Communications and Marketing Manager
NJSBA Acts on Bankruptcy, ELEC and Budget Issues
NEW BRUNSWICK, NJ—The NJSBA has been busy over recent weeks working to advance association positions on bankruptcy reform, proposed amendments and rules of the Election Law Enforcement Commission and the 2005-2006 state budget.
The NJSBA has taken positions on two separate pieces of legislation that would reform the bankruptcy process for the first time in nearly 30 years.
The NJSBA board of trustees voted to support S. 314, the Fairness in Bankruptcy Litigation Act of 2005, at its Feb. 18 meeting, to protect consumers, creditors, workers, pensioners, shareholders and businesses by reforming the rules governing venue in bankruptcy cases to combat forum shopping by corporate debtors.
“The venue amendment enables the court of that jurisdiction to make determinations that affect employees, creditors and other parties of interest rather than an unrelated unconnected jurisdiction making those decisions,” said Barry Frost, chair of the NJSBA Bankruptcy Law Section.
Cited as impetus for the legislation are corporations that have filed for bankruptcy in jurisdictions far from their home turf, such as Enron.
In his statement to the Senate Committee on the Judiciary, bill sponsor Sen. John Cornyn (R-TX), said the new legislation, “would prevent corporate debtors from moving their bankruptcy cases thousands of miles away from the communities and their workers who have the most at stake. And, it will prevent bankrupt corporations from effectively selecting the judge in their own cases.”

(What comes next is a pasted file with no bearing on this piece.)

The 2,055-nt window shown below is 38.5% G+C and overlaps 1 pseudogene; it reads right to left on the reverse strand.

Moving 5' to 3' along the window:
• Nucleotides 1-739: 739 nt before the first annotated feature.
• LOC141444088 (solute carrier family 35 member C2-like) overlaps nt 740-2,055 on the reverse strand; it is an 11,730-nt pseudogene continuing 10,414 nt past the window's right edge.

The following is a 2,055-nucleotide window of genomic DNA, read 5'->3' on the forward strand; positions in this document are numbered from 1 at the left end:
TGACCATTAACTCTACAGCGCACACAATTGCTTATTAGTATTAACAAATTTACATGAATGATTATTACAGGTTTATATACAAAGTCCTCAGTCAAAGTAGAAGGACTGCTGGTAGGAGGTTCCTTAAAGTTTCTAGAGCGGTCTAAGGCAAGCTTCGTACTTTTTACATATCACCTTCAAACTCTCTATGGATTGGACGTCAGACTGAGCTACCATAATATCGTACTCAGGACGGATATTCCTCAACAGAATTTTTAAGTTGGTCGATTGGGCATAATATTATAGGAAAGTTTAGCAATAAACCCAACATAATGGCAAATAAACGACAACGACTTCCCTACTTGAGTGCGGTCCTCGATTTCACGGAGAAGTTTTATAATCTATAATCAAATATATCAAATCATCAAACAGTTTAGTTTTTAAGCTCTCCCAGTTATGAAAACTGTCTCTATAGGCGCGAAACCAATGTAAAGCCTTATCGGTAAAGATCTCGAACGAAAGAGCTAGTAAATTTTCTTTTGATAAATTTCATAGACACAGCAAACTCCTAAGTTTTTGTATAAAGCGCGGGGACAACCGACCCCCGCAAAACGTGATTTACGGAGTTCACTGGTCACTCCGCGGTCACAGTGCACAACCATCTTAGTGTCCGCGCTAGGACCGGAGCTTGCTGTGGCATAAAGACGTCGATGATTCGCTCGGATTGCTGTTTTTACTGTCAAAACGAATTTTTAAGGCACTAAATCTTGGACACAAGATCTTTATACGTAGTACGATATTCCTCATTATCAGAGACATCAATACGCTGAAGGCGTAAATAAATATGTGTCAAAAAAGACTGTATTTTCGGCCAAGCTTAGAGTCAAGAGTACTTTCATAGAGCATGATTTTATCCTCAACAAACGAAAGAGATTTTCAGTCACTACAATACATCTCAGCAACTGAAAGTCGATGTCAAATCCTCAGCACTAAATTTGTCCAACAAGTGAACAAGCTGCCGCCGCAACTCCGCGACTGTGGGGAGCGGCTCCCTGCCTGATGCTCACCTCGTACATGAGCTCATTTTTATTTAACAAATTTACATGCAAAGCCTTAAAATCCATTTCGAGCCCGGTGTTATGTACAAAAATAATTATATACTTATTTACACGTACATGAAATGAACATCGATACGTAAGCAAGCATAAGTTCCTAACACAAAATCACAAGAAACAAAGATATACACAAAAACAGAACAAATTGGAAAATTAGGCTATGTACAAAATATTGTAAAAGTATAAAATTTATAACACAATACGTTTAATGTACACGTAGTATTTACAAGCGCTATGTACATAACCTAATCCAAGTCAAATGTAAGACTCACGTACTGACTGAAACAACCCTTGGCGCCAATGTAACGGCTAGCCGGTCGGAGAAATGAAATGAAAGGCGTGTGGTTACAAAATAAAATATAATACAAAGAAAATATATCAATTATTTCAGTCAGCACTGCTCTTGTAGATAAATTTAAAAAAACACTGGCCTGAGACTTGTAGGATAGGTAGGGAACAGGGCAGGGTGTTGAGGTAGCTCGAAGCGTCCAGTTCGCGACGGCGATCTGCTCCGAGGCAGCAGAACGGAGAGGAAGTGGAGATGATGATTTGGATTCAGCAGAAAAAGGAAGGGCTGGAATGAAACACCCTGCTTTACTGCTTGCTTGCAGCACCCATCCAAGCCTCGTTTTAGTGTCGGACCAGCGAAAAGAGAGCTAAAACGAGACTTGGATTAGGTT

The Enron bankruptcy litigation was adjudicated in New York where Enron reportedly employed fewer than 60 people, rather than in Texas, the jurisdiction where the majority of their employees were located.
“These cases should be filed in the main business jurisdiction rather than an unrelated jurisdiction,” said Frost.
“The jurisdiction should have a feel for what happens to the local economy,” he added.
In a letter supporting passage of the venue legislation to members of the Senate Judiciary Committee, NJSBA President Edwin J. McCreedy wrote, “the abuse of the existing venue provisions is corrupting the entire bankruptcy process. It has even been suggested…that some Bankruptcy Courts have been especially accommodating to debtors and their professionals in an attempt to attract large and prominent businesses to file for Chapter 11 in those venues.”
McCreedy further indicated that forum shopping skews the bankruptcy process and the venue legislation would “foster greater local control over important business and community decisions. It will allow New Jersey business and employee groups to play a greater role in the bankruptcy cases of New Jersey companies.”